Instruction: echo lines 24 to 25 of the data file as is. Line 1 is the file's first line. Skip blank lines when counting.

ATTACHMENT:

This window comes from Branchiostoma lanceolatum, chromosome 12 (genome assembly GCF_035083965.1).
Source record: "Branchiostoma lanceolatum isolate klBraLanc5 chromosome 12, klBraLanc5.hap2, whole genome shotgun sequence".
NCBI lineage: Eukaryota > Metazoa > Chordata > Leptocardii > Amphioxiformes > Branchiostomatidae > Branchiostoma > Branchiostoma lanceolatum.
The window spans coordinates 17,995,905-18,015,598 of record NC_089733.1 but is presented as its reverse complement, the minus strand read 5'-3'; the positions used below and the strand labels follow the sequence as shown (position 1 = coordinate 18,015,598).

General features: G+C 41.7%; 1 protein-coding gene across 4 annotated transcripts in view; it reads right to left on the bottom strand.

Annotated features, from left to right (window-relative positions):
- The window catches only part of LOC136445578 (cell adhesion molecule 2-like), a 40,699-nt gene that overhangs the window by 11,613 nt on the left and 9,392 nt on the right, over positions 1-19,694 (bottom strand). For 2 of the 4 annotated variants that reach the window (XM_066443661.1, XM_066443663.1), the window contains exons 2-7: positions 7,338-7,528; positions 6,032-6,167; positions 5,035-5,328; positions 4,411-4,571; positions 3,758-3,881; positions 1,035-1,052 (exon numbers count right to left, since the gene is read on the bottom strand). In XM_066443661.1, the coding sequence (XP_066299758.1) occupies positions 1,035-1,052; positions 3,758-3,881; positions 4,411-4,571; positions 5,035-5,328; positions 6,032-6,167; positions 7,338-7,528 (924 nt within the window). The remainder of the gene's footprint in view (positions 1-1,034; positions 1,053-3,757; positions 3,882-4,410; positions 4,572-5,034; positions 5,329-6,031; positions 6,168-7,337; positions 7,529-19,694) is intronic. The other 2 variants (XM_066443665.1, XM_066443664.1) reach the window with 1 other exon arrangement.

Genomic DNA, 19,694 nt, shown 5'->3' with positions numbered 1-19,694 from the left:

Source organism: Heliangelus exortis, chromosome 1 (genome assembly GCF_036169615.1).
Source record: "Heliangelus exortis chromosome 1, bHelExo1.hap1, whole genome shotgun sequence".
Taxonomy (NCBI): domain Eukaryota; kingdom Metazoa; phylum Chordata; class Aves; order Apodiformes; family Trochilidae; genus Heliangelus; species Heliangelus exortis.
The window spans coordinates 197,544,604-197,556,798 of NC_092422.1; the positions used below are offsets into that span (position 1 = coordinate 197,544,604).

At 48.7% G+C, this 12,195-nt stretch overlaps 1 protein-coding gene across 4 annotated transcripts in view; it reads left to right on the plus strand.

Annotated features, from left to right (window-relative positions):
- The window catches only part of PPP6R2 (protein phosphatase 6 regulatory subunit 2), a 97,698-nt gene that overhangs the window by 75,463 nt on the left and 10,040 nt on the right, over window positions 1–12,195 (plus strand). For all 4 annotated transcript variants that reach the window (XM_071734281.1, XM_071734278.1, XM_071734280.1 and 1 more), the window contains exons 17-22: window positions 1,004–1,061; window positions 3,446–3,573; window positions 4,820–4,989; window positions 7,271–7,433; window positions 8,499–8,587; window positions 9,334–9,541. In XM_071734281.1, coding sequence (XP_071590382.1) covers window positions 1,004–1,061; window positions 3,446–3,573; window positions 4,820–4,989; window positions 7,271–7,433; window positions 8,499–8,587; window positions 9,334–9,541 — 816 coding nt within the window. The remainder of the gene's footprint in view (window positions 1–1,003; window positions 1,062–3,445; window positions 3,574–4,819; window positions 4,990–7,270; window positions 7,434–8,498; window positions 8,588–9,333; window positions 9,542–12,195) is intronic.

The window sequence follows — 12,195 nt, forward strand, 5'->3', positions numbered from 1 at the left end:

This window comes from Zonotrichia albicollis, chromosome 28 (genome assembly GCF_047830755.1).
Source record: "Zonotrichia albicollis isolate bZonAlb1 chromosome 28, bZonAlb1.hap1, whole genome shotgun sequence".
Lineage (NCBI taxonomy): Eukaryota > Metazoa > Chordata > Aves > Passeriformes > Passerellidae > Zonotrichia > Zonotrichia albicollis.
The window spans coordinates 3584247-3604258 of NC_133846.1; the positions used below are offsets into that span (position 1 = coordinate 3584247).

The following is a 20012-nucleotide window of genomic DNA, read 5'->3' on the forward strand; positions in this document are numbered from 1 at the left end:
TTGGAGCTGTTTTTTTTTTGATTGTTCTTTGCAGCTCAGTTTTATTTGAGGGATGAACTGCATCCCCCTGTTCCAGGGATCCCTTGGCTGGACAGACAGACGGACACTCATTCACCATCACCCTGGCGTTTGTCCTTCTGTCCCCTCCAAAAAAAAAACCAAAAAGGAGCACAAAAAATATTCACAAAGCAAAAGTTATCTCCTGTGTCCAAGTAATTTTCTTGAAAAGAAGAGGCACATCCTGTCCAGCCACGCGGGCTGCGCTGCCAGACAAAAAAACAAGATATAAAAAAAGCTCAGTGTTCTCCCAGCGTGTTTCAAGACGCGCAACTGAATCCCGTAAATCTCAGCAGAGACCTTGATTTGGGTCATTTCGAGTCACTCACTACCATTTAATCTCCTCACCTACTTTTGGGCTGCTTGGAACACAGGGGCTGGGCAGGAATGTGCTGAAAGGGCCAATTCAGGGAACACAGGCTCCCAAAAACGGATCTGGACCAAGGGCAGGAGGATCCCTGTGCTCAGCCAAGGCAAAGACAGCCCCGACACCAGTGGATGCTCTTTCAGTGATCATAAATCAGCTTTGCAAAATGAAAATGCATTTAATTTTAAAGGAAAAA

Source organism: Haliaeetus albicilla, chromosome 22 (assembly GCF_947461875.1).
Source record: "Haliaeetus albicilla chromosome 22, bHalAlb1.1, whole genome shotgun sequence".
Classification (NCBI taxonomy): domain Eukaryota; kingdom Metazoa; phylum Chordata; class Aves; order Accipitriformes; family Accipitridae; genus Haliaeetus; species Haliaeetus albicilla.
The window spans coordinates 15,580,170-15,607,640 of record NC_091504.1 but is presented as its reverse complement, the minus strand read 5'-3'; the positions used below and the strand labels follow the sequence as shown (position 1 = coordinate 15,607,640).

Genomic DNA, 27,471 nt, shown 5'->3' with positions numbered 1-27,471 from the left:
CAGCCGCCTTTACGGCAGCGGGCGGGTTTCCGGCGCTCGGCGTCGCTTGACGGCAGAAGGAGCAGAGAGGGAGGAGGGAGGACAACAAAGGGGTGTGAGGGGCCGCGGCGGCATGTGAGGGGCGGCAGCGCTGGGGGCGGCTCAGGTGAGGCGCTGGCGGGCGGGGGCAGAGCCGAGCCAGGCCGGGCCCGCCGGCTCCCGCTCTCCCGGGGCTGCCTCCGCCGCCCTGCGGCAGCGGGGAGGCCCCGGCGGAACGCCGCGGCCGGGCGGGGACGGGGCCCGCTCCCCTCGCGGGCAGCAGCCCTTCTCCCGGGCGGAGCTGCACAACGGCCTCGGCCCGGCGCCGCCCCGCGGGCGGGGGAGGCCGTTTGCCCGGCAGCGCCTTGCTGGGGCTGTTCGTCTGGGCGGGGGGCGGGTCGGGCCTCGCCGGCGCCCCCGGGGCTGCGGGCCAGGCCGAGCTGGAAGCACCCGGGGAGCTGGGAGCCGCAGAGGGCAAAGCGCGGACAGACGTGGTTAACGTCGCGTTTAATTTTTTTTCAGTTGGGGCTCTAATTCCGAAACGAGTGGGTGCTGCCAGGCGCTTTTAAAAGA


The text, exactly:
Source record: "Haliaeetus albicilla chromosome 22, bHalAlb1.1, whole genome shotgun sequence".
Classification (NCBI taxonomy): domain Eukaryota; kingdom Metazoa; phylum Chordata; class Aves; order Accipitriformes; family Accipitridae; genus Haliaeetus; species Haliaeetus albicilla.